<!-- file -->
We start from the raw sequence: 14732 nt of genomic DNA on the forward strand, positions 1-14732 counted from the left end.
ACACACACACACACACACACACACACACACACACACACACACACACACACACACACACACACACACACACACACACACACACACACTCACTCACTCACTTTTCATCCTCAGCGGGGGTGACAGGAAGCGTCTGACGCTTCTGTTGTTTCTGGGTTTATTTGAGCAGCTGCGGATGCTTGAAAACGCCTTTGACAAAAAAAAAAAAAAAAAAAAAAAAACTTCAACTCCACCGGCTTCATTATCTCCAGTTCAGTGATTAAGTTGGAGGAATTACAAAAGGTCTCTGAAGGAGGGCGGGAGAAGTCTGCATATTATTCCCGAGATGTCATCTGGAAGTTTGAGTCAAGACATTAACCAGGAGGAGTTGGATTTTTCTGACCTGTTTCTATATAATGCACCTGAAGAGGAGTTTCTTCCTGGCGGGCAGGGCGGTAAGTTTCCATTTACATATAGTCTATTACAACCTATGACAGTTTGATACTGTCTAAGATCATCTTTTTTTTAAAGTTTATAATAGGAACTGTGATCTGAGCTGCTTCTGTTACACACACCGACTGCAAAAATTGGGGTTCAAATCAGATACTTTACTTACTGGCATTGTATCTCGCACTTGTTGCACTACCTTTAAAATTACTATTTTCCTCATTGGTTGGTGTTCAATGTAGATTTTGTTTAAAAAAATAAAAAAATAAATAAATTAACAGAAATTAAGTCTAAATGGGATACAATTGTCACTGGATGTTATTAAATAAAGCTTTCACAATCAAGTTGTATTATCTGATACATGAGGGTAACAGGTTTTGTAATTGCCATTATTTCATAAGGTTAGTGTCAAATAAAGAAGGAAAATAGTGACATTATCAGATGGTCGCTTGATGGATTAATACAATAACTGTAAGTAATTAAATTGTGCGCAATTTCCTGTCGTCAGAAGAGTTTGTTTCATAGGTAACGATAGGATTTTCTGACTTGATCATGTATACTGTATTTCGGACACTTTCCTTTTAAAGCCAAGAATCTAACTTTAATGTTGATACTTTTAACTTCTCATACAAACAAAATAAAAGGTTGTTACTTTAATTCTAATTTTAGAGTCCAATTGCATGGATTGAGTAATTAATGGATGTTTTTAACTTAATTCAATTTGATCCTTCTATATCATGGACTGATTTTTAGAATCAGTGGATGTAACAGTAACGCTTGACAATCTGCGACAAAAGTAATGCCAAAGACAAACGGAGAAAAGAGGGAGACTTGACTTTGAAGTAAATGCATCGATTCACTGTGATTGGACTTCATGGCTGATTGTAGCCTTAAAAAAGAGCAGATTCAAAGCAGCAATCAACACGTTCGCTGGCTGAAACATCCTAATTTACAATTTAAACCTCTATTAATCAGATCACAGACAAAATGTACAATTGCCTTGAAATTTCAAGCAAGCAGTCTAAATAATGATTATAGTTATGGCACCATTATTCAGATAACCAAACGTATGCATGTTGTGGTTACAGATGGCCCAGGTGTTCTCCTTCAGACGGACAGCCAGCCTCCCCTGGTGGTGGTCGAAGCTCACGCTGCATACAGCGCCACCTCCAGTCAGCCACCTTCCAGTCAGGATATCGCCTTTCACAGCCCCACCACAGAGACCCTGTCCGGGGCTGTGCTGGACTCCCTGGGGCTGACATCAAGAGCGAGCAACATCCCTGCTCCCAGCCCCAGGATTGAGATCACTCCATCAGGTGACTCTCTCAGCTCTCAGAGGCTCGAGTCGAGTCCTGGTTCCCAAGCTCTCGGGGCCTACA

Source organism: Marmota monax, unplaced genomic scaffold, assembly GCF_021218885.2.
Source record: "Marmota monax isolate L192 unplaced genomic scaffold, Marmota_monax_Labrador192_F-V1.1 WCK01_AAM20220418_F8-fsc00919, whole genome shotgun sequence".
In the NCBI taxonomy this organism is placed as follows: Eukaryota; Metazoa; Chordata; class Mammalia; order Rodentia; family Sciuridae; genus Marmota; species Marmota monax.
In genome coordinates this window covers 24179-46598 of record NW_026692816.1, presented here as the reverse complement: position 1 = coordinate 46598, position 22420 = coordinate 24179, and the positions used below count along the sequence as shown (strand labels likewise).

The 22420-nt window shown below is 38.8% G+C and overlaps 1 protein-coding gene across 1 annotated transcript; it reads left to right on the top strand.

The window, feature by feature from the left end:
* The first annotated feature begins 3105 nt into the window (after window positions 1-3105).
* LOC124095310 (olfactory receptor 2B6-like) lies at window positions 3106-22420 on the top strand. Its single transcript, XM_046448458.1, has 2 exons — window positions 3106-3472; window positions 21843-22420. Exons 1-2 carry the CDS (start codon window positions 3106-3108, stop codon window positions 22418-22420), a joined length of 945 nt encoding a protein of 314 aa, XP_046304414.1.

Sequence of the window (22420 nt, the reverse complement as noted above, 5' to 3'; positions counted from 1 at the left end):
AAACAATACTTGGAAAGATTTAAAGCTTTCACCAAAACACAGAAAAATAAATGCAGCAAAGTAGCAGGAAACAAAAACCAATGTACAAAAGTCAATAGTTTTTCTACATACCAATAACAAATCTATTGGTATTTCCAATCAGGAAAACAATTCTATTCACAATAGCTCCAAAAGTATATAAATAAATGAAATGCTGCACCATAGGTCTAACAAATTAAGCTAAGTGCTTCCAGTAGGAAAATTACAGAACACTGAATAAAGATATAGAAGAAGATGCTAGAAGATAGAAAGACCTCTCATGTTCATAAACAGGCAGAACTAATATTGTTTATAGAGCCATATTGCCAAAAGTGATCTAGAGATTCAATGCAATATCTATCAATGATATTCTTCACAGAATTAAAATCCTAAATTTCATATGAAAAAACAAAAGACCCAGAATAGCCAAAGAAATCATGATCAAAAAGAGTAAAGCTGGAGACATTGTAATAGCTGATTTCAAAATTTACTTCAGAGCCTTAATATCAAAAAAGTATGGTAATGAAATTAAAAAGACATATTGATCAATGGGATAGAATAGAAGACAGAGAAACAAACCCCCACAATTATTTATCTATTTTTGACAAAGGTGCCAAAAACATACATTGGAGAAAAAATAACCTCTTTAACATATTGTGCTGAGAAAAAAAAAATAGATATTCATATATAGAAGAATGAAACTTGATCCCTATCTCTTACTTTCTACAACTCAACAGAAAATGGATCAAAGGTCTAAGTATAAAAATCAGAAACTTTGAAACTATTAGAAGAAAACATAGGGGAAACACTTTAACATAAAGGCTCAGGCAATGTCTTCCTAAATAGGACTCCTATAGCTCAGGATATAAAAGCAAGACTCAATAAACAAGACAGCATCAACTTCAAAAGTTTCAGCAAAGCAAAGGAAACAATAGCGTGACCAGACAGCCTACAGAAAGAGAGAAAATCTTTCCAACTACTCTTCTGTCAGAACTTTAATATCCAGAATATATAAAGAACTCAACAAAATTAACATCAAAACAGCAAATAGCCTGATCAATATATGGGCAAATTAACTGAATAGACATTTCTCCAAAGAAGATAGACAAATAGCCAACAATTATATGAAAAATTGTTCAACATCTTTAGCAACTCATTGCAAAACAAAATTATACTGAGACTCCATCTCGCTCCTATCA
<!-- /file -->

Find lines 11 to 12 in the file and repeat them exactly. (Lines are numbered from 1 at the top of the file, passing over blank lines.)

Sequence of the window (22420 nt, the reverse complement as noted above, 5' to 3'; positions counted from 1 at the left end):
AAACAATACTTGGAAAGATTTAAAGCTTTCACCAAAACACAGAAAAATAAATGCAGCAAAGTAGCAGGAAACAAAAACCAATGTACAAAAGTCAATAGTTTTTCTACATACCAATAACAAATCTATTGGTATTTCCAATCAGGAAAACAATTCTATTCACAATAGCTCCAAAAGTATATAAATAAATGAAATGCTGCACCATAGGTCTAACAAATTAAGCTAAGTGCTTCCAGTAGGAAAATTACAGAACACTGAATAAAGATATAGAAGAAGATGCTAGAAGATAGAAAGACCTCTCATGTTCATAAACAGGCAGAACTAATATTGTTTATAGAGCCATATTGCCAAAAGTGATCTAGAGATTCAATGCAATATCTATCAATGATATTCTTCACAGAATTAAAATCCTAAATTTCATATGAAAAAACAAAAGACCCAGAATAGCCAAAGAAATCATGATCAAAAAGAGTAAAGCTGGAGACATTGTAATAGCTGATTTCAAAATTTACTTCAGAGCCTTAATATCAAAAAAGTATGGTAATGAAATTAAAAAGACATATTGATCAATGGGATAGAATAGAAGACAGAGAAACAAACCCCCACAATTATTTATCTATTTTTGACAAAGGTGCCAAAAACATACATTGGAGAAAAAATAACCTCTTTAACATATTGTGCTGAGAAAAAAAAAATAGATATTCATATATAGAAGAATGAAACTTGATCCCTATCTCTTACTTTCTACAACTCAACAGAAAATGGATCAAAGGTCTAAGTATAAAAATCAGAAACTTTGAAACTATTAGAAGAAAACATAGGGGAAACACTTTAACATAAAGGCTCAGGCAATGTCTTCCTAAATAGGACTCCTATAGCTCAGGATATAAAAGCAAGACTCAATAAACAAGACAGCATCAACTTCAAAAGTTTCAGCAAAGCAAAGGAAACAATAGCGTGACCAGACAGCCTACAGAAAGAGAGAAAATCTTTCCAACTACTCTTCTGTCAGAACTTTAATATCCAGAATATATAAAGAACTCAACAAAATTAACATCAAAACAGCAAATAGCCTGATCAATATATGGGCAAATTAACTGAATAGACATTTCTCCAAAGAAGATAGACAAATAGCCAACAATTATATGAAAAATTGTTCAACATCTTTAGCAACTCATTGCAAAACAAAATTATACTGAGACTCCATCTCGCTCCTATCA